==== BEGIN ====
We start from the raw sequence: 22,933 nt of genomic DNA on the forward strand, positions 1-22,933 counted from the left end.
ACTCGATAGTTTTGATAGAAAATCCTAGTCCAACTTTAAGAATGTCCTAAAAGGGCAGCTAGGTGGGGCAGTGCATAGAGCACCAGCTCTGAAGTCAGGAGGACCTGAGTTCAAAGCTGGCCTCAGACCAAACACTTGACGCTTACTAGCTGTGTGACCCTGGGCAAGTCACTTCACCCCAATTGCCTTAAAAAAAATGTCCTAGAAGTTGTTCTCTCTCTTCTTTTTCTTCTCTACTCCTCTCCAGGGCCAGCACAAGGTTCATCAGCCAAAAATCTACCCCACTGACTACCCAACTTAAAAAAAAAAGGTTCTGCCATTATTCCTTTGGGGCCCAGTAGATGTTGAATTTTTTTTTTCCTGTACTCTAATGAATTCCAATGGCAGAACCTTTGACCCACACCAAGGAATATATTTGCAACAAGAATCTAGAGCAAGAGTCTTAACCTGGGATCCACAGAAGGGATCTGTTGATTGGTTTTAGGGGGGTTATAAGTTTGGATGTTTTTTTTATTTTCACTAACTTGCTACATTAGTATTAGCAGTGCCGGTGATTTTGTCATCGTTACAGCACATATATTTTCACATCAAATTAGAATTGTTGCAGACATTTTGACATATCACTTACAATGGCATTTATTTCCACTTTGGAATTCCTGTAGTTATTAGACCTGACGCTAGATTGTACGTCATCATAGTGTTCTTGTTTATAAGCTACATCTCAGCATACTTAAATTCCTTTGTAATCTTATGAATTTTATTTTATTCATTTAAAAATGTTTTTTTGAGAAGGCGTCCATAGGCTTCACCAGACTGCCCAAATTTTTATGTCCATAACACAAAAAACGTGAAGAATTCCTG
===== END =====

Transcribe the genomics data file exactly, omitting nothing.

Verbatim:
We start from the raw sequence: 22,933 nt of genomic DNA on the forward strand, positions 1-22,933 counted from the left end.
ACTCGATAGTTTTGATAGAAAATCCTAGTCCAACTTTAAGAATGTCCTAAAAGGGCAGCTAGGTGGGGCAGTGCATAGAGCACCAGCTCTGAAGTCAGGAGGACCTGAGTTCAAAGCTGGCCTCAGACCAAACACTTGACGCTTACTAGCTGTGTGACCCTGGGCAAGTCACTTCACCCCAATTGCCTTAAAAAAAATGTCCTAGAAGTTGTTCTCTCTCTTCTTTTTCTTCTCTACTCCTCTCCAGGGCCAGCACAAGGTTCATCAGCCAAAAATCTACCCCACTGACTACCCAACTTAAAAAAAAAAGGTTCTGCCATTATTCCTTTGGGGCCCAGTAGATGTTGAATTTTTTTTTTCCTGTACTCTAATGAATTCCAATGGCAGAACCTTTGACCCACACCAAGGAATATATTTGCAACAAGAATCTAGAGCAAGAGTCTTAACCTGGGATCCACAGAAGGGATCTGTTGATTGGTTTTAGGGGGGTTATAAGTTTGGATGTTTTTTTTATTTTCACTAACTTGCTACATTAGTATTAGCAGTGCCGGTGATTTTGTCATCGTTACAGCACATATATTTTCACATCAAATTAGAATTGTTGCAGACATTTTGACATATCACTTACAATGGCATTTATTTCCACTTTGGAATTCCTGTAGTTATTAGACCTGACGCTAGATTGTACGTCATCATAGTGTTCTTGTTTATAAGCTACATCTCAGCATACTTAAATTCCTTTGTAATCTTATGAATTTTATTTTATTCATTTAAAAATGTTTTTTTGAGAAGGCGTCCATAGGCTTCACCAGACTGCCCAAATTTTTATGTCCATAACACAAAAAACGTGAAGAATTCCTG